Casa Cora – human rights monitoring report

Human rights monitoring experts carried out an unannounced visit to  ‘Casa Cora’ social care home to observe the manner in which the fundamental rights of institutionalized persons with intellectual and psychosocial disabilities are respected

  • Access to Casa Cora was denied and restricted, making it impossible to conduct a thorough investigation.
  • The ‘Casa Cora’ coordinator refused to give access to any information about residents. The building is not accessible for people with disabilities or elderly residents, even though the most of them are bed-bound or with reduced mobility. The majority of residents are elderly, with mobility issues and/or intellectual or psychosocial disabilities, poorly dressed and given buzz cuts.
  • The number of residents exceeds the legal limit and is overcrowded.
  • Dirty clothes, used diapers and rags are scattered around the floors, residents are laying on plastic wrapped mattresses, and there is only one bathroom per floor.
  • There are no activities catered to the elderly and/or residents with disabilities, most of the residents saying they usually get bored during the day.
  • The only 3 employees are the social care home coordinator and two nurses. Residents cannot be visited or leave the premises.The doors are locked.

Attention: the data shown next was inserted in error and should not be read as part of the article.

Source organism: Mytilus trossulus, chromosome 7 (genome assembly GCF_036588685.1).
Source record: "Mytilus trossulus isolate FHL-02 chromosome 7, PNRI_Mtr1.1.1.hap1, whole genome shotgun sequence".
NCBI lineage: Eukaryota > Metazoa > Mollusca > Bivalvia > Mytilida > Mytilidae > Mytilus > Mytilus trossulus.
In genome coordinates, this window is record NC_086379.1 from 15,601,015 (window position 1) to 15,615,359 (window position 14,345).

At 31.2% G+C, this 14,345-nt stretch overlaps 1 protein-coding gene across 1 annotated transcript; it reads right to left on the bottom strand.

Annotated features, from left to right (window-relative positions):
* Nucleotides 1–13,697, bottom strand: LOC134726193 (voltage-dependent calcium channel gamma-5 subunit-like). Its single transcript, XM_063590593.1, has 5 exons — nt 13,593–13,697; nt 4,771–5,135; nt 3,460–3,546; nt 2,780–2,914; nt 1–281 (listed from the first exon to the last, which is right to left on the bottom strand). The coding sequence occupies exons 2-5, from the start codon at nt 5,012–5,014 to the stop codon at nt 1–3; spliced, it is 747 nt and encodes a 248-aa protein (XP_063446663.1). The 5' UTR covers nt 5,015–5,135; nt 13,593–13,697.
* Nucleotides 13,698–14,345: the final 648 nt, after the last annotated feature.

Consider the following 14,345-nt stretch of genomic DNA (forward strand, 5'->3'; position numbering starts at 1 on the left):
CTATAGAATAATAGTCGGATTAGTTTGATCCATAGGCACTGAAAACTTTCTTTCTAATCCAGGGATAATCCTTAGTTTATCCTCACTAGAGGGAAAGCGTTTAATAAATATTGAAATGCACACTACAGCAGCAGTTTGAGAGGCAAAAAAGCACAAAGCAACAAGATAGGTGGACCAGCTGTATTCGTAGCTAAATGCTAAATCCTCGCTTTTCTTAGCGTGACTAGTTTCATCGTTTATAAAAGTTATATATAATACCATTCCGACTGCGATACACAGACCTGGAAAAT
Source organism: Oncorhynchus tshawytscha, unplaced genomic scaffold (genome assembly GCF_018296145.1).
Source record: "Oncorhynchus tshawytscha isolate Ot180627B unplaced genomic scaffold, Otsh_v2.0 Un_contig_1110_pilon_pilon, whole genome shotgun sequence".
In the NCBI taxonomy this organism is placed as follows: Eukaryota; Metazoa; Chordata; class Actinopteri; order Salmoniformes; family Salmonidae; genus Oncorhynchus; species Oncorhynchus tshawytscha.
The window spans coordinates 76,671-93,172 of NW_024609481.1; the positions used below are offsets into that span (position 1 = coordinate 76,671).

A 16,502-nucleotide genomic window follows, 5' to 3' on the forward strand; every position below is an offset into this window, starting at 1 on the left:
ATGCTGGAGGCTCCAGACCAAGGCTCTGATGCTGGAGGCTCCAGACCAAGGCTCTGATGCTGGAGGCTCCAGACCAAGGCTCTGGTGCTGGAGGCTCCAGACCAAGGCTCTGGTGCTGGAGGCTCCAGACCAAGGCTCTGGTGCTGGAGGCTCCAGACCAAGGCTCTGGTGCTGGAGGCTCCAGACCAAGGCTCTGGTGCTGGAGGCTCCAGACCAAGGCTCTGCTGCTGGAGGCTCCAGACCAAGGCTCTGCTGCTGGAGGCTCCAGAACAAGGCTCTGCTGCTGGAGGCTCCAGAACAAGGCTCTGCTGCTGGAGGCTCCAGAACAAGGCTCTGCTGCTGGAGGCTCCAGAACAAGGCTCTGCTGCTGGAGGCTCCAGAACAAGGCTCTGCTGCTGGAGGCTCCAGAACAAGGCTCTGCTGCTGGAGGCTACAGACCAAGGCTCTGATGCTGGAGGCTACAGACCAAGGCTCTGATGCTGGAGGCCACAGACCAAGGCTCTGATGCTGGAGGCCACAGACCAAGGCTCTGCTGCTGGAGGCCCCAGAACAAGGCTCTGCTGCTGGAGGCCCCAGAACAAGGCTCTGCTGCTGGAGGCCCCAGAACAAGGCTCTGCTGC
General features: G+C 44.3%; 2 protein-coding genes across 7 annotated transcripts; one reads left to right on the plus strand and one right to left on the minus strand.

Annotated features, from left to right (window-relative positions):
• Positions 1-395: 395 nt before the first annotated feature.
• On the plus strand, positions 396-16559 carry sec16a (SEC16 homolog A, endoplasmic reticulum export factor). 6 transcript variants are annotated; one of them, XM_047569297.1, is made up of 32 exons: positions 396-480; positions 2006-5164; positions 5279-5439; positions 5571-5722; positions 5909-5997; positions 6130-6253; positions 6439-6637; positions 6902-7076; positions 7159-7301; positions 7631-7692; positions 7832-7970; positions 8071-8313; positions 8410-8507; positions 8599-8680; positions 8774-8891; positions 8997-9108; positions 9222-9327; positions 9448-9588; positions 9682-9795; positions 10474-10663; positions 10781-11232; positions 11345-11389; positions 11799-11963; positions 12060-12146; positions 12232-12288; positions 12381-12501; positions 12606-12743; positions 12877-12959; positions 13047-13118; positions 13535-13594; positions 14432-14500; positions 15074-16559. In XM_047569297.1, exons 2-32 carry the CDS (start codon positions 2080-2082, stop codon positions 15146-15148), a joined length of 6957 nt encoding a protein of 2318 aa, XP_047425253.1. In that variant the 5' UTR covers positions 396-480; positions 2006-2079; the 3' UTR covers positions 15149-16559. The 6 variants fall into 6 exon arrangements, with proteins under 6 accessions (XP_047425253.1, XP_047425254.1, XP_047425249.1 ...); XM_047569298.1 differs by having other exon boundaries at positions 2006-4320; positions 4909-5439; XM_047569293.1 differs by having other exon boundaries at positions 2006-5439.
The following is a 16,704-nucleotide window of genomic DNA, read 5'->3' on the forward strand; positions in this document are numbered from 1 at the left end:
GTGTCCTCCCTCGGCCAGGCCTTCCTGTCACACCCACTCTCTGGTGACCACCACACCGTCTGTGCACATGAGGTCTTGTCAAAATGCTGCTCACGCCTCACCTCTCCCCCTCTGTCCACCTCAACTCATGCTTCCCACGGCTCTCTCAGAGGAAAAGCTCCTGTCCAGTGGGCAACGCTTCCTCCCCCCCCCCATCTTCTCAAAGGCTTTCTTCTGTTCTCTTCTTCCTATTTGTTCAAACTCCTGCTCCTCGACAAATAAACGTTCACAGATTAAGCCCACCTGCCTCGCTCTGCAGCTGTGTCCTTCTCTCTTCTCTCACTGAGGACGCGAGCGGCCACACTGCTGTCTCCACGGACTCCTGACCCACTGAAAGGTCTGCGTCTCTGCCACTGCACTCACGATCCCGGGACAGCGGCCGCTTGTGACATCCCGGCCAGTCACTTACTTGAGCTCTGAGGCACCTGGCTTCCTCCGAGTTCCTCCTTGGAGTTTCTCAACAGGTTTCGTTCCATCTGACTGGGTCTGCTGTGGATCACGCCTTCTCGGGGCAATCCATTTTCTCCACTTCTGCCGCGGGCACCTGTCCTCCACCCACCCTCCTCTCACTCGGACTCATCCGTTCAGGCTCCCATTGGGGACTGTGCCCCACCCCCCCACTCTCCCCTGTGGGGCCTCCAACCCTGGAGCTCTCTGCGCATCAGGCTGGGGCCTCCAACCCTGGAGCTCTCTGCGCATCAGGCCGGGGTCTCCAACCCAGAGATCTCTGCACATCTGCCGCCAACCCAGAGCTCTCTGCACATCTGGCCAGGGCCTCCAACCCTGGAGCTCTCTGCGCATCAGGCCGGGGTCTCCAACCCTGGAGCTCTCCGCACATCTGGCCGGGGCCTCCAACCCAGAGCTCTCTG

• The CLR’s main concerns are related to the arbitrary deprivation of liberty at ‘Casa Cora’, the absence of informed consent for housing and treatment, and the and restricting access to communication with people living in the community.
  • Representatives of the CLR requested police help after an elderly resident complained that she was being held against her will. After the CLR spoke several times to Cora Social Home management, the CLR attended a meeting in the Cora office with the woman’s daughter and son-in-law, who threatened to put her in a car and move her to wherever they wanted. The CLR stated that the resident was not under a guardianship court decision and that even if she were, the legal guardian should have taken the lady’s opinion into account. Otherwise, the management of the centre had to refer the matter to the Guardianship Authority for a potential conflict of interest. In fact, CLR spoke to several elderly people who complained that they were being held against their will, that they were not being fed, that they were sleeping on beds covered with plastic sheets and that they did not know where they were and how they got there.
  • The observed documented conditions can be considered inhumane conditions and treatment and should be investigated by the central authorities. 
  • Despite national and international laws prohibiting the arbitrary limitation of freedom based on disability or difficulties brought on by old age, public authorities are contributing to the institutionalization of several persons and denying access to justice to those abused by social services providers.

A list of demands addressed to the responsible authorities is available in the full report (RO version).